The Killer in Me (Buffy the Vampire Slayer)
|"The Killer in Me"|
|Buffy the Vampire Slayer episode|
Warren taking over Willow's body relives the moment where Tara was shot by pointing the gun at Kennedy
|Episode no.||Season 7
|Directed by||David Solomon|
|Written by||Drew Z. Greenberg|
|Original air date||February 4, 2003|
"The Killer in Me" is the 13th episode of the seventh and final season of the television series Buffy the Vampire Slayer.
Giles prepares to take all of the Potentials – except Kennedy, who's sick with the flu – on a trip to the desert to meet the First Slayer. Buffy goes to check on Spike, who's chained in the basement. They chat about the girls being gone and Spike's decision to stay chained up until they know the First Evil is through with him. Suddenly, Spike begins to writhe in pain as his chip fires without provocation.
Buffy talks with Willow in the kitchen about Spike's chip and what little they actually know about it. Willow then goes upstairs to bring Kennedy some tea. When Willow walks into the room, she finds that Kennedy is not actually sick, and is instead dressed for a "mission" which she says requires Willow's assistance. The mission turns out to be drinks at The Bronze. Back in the basement, Buffy checks on Spike again and they talk about the potential causes of the chip's glitches. Buffy realizes that she is going to have to contact the people who implanted the chip in the first place: the Initiative. Buffy tries, but fails, to reach Riley Finn on the telephone; Spike's chip continues to fire at random intervals.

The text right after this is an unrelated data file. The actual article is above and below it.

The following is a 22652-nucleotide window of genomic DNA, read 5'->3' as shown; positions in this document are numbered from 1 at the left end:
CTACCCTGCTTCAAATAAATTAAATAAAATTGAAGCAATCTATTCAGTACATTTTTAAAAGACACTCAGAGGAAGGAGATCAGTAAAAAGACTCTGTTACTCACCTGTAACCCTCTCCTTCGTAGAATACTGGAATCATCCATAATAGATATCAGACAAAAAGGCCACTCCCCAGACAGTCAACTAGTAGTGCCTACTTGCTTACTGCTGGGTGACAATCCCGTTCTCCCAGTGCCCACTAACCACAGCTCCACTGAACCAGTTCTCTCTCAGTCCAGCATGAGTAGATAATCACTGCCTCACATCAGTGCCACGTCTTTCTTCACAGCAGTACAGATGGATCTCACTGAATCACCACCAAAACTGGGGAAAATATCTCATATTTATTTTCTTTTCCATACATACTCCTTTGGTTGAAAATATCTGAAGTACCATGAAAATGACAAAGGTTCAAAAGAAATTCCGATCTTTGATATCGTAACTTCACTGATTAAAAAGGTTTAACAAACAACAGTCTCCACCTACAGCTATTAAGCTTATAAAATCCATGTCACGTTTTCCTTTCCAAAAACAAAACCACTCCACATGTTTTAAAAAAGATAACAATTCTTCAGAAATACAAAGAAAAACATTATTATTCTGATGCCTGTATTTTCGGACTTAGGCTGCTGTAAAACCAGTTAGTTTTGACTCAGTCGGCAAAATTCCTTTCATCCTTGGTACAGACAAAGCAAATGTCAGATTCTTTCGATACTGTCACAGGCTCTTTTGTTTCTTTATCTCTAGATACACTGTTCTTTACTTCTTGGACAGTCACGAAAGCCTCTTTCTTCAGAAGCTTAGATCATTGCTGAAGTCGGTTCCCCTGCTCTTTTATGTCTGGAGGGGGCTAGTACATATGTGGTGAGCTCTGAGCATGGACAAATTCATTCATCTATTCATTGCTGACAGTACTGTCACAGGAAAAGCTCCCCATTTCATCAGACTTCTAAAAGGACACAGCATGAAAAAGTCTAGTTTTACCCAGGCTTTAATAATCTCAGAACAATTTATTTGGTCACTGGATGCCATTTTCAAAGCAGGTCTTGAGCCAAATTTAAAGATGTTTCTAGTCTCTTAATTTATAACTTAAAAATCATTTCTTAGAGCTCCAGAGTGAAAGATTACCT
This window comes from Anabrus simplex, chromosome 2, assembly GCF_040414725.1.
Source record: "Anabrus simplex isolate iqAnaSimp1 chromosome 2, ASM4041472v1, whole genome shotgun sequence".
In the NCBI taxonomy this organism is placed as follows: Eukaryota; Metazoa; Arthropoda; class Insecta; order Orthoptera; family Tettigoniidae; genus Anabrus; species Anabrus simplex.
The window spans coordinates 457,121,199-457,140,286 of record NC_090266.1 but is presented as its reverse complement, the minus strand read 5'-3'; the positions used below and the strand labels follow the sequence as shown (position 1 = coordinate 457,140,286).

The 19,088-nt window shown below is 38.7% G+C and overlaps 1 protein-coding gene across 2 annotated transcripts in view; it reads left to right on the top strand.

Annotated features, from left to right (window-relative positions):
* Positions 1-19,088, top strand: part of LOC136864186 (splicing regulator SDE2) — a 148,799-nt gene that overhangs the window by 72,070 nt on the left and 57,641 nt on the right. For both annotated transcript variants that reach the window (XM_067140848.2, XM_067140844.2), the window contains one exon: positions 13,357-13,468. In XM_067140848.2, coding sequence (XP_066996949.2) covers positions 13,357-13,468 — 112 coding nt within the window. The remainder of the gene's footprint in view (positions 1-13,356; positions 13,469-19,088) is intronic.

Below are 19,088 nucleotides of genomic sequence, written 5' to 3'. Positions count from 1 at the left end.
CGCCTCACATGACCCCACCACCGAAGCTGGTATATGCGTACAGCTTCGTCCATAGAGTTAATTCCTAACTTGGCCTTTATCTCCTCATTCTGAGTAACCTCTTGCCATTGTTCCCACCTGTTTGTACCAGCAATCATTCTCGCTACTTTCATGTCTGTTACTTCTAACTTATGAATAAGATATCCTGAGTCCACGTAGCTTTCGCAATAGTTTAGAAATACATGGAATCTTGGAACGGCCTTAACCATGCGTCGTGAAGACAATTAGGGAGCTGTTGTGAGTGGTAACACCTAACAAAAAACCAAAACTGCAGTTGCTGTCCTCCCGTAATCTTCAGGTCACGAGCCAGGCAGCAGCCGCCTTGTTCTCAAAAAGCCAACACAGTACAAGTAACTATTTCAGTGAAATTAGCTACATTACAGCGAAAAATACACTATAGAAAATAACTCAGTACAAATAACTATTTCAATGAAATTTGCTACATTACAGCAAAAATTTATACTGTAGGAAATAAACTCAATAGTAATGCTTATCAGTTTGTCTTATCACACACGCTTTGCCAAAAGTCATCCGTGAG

Willow and Kennedy finish their drinks and then return to Revello Drive. Back in their room, Kennedy gives Willow an end-of-date kiss, with a surprising effect: Willow takes on the appearance of Warren Mears. Panicking, Willow rushes downstairs; on seeing her, the others recoil, partly because they know that the First Evil has appeared to Andrew as Warren. Buffy hits "Warren", showing that "he" cannot be the First (who is incorporeal). When Willow threatens to tell some embarrassing old stories about Xander, the gang provisionally accept her claim.